Wednesday , 16 August 2017


Never Have SO Few Owned SO Much – Where Do You Place in the Wealth Hierarchy?

 

[The fact that] the top 1% has prospered incredibly while the bottom 99% have been screwed royally is supported by countless data.  New data show this is a global phenomenon and that even in the worst of economic times the wealthiest make out like the bandits they are, and there are a lot more of them than 1%. [Let’s take a look at what the data actually says.] Words: 781

So reports Joel S. Hirschhorn (www.delusionaldemocracy.com) in an article* for globalresearch.ca which Lorimer Wilson, editor of www.munKNEE.com (Your Key to Making Money!), has further edited ([ ]), abridged (…) and reformatted below for the sake of clarity and brevity to ensure a fast and easy read. The author’s views and conclusions are unaltered and no personal comments have been included to maintain the integrity of the original article. Please note that this paragraph must be included in any article re-posting to avoid copyright infringement.

The article goes on to say, in part:

According to the latest Global Wealth Report from Credit Suisse:

  • Millionaires and billionaires now control 38.5% of the world’s wealth.  Never have so few owned so much.
  • There are 29.7 million people in the world with household net worth of $1 million or more.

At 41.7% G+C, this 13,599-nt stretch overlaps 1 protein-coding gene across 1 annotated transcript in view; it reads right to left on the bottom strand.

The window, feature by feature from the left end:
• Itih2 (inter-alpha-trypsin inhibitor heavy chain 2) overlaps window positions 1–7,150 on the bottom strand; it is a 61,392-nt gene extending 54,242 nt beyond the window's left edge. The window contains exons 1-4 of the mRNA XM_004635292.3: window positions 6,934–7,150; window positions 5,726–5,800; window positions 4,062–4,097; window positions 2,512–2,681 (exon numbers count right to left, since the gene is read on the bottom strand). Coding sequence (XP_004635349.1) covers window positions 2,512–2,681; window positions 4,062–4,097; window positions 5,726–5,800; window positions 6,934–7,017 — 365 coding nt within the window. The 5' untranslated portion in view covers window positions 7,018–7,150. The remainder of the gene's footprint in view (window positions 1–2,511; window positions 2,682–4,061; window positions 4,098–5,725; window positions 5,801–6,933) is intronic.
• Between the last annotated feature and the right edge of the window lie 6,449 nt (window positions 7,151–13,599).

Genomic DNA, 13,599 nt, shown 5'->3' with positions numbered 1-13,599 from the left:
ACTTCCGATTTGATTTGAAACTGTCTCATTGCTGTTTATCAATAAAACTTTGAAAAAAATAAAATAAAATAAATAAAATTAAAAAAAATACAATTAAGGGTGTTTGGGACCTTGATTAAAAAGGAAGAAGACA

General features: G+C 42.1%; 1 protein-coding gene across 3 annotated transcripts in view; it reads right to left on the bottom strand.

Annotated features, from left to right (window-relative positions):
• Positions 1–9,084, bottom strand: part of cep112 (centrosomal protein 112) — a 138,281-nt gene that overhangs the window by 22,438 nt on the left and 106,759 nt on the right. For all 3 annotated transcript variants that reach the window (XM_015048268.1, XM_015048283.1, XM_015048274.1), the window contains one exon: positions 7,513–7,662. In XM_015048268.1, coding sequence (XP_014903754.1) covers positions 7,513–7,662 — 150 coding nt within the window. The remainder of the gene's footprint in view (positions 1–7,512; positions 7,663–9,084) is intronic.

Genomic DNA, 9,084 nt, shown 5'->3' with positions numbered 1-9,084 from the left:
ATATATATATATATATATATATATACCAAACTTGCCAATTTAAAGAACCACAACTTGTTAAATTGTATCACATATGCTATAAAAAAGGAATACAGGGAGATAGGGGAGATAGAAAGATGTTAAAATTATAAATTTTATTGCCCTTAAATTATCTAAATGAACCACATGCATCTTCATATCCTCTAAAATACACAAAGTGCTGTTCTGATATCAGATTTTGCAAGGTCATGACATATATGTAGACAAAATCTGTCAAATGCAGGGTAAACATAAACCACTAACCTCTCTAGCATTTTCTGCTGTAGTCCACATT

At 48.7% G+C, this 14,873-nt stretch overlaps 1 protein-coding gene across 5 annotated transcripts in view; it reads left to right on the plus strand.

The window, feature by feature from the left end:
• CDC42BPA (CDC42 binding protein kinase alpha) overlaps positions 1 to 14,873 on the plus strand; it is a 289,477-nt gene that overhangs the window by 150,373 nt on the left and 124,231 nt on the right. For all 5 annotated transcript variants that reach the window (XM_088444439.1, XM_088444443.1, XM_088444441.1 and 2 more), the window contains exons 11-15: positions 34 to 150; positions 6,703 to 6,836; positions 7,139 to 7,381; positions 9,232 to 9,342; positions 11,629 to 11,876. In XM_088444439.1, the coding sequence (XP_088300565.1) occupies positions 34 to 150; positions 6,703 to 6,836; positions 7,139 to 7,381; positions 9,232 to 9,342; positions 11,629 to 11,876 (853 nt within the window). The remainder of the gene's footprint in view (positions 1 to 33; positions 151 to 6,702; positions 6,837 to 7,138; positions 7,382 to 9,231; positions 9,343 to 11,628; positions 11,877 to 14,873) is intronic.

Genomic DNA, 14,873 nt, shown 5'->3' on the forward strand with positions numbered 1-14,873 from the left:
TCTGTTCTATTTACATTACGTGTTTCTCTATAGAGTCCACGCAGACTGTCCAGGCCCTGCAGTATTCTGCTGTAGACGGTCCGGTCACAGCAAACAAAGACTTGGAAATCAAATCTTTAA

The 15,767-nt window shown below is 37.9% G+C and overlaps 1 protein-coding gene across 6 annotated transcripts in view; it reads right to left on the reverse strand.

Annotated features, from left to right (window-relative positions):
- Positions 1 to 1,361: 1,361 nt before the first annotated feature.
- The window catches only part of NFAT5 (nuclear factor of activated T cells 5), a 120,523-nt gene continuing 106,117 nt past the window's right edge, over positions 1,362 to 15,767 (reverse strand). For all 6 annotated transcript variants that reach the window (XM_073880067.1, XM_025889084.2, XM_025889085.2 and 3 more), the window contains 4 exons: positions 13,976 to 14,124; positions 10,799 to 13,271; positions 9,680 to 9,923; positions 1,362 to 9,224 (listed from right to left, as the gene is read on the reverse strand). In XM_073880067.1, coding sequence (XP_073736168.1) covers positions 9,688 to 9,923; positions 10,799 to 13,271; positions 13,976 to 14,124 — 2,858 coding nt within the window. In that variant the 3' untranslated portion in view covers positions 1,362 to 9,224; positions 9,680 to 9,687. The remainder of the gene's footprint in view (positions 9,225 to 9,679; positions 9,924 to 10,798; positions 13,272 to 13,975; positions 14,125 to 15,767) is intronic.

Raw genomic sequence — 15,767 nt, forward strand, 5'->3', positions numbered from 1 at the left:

• They represent less than 1 percent of the world’s population – actually just 0.4% of 7 billion people.
  • Their wealth grew 29% in 2010 in spite of the global economic recession — about twice as fast as the wealth in the world as a whole.
  • The US has been the largest wealth generator over the past 18 months, adding $4.6 trillion to global wealth at a time when about 100 million Americans have suffered with unemployment, underemployment, home foreclosures, hunger, high living costs, no health insurance, loss of savings, and historic financial insecurity. Which Americans shared in that $4.6 trillion increase in wealth?  Only those at the very top.
  • China ranked second, adding $4 trillion, followed by Japan ($3.8 trillion), Brazil ($1.87 trillion) and Australia ($1.85 trillion).
  • 84,700 people in the world worth $50 million or more and 42% of them, 35,400, live in the US.
  • 29,000 people world-wide are worth $100 million or more.
  • 2,700 people are worth $500 million or more.

According to the latest Forbes list:

  • There are 1,210 billionaires in the world.
  • It took a net worth of $1.05 billion to make the list of the richest Americans in 2010.

Here are some more data on current high net worth Americans:

  • Those with more than $100 million in net worth number 29,000 (about 0.1% of the U.S. population);
  • Those with $10 to $100 million, 987,300;
  • Those with $5 to $10 million, 1.96 million;
  • Those with $1 to $5 million, 26.7 million. 
  • The top 1% of Americans (about 3 million) have net worth above about $5 million and they get about 20% of annual national income and have about 33% of national wealth.
  • The top 10% (about 30 million) have net worth above about $1 million and account for about 50% of all national consumer spending (which is amazing, think about it).  They have enormous consumer power, adding to their political power.  Those 30 million are a big chunk of the 99%, so don’t expect them to be thrilled with the Occupy movement.  Rhetorically, pitting 99% against 1% works, but understanding that the blood suckers are really 10% is important but still not the whole story.